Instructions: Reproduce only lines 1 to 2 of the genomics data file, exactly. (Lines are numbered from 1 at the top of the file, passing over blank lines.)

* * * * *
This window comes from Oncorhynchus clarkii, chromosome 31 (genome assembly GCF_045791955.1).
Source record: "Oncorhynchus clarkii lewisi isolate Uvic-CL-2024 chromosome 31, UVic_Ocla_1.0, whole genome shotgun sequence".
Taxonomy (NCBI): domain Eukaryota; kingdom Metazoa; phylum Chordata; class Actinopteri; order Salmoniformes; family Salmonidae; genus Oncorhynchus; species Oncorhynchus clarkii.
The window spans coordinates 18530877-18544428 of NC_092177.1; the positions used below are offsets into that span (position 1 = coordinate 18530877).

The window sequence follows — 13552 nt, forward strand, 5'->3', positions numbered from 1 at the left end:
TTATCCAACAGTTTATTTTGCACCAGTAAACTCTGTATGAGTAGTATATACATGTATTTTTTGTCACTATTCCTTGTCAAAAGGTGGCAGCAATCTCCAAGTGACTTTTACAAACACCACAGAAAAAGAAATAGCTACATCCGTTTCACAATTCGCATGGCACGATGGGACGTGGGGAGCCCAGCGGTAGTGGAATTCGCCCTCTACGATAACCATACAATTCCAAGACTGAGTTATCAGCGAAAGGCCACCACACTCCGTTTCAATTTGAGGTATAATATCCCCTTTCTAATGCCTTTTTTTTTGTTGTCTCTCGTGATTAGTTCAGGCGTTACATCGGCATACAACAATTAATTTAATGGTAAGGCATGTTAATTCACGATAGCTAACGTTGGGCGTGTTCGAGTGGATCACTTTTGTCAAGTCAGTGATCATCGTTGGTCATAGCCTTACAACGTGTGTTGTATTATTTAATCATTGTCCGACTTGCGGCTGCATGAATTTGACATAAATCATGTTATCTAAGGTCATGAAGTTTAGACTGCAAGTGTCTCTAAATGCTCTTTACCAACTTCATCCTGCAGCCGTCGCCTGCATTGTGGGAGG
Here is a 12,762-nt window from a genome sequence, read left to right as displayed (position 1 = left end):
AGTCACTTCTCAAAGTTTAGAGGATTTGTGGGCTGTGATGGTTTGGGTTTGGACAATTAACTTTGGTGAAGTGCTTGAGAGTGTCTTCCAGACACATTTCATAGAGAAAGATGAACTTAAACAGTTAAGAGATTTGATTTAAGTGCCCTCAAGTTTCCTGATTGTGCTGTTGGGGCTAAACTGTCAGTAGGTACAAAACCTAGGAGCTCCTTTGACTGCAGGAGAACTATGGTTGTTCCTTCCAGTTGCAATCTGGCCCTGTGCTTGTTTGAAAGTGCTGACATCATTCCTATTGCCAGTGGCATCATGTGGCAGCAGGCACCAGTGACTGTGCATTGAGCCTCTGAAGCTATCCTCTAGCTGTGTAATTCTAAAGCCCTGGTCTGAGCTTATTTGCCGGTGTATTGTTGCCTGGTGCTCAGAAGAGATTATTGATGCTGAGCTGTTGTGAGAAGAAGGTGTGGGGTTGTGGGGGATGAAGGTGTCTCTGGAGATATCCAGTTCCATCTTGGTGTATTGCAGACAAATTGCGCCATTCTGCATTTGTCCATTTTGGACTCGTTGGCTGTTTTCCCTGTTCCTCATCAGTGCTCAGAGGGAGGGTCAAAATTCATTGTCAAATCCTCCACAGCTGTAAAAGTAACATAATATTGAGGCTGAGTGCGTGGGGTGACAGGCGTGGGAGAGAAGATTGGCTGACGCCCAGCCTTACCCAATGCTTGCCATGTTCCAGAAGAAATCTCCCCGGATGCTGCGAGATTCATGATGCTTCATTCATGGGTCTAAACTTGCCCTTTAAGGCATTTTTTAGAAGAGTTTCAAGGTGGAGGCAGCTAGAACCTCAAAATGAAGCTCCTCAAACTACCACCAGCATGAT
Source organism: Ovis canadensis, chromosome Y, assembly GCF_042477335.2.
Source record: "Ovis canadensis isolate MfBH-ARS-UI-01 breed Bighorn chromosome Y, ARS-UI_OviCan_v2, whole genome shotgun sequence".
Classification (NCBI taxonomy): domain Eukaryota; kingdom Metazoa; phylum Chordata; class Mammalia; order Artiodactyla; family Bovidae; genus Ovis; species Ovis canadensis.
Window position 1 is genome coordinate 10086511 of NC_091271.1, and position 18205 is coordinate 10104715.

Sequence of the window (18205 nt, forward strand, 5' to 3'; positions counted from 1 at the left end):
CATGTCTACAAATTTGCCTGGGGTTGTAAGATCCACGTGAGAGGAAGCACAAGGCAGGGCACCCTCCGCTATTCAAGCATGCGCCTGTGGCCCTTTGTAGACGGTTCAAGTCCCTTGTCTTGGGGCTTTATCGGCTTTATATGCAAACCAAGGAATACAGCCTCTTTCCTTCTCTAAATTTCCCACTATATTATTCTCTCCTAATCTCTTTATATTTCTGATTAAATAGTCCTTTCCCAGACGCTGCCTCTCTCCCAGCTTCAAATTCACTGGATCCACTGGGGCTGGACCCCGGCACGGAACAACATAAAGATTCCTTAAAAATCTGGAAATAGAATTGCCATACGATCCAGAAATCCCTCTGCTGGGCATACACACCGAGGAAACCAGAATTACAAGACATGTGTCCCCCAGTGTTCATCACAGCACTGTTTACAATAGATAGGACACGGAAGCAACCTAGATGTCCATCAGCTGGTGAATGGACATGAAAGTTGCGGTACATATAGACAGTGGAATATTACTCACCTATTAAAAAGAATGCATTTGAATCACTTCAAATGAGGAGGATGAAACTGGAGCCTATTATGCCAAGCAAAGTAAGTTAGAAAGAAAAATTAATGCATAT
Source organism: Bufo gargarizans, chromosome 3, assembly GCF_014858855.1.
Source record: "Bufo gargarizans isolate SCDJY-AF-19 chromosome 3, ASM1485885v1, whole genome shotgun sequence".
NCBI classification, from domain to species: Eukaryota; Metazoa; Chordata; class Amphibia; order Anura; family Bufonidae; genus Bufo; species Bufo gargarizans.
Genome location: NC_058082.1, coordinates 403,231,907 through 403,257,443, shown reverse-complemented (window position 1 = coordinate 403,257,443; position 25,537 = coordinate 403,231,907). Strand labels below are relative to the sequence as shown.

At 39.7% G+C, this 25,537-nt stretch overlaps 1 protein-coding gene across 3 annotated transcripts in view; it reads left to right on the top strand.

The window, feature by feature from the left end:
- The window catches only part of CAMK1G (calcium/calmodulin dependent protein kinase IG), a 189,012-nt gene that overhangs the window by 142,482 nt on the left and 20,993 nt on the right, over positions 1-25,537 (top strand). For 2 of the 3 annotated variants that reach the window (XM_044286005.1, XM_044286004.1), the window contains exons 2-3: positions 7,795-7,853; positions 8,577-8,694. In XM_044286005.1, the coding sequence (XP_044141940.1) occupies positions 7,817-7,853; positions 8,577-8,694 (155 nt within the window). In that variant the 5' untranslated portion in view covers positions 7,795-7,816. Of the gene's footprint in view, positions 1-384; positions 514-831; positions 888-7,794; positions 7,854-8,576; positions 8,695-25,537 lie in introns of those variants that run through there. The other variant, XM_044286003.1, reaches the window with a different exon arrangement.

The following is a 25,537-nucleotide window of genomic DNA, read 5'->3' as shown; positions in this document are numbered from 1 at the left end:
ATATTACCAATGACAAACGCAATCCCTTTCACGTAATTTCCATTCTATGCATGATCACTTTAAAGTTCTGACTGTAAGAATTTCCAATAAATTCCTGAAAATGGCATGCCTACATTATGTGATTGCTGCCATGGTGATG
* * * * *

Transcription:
This window comes from Oncorhynchus clarkii, chromosome 31 (genome assembly GCF_045791955.1).
Source record: "Oncorhynchus clarkii lewisi isolate Uvic-CL-2024 chromosome 31, UVic_Ocla_1.0, whole genome shotgun sequence".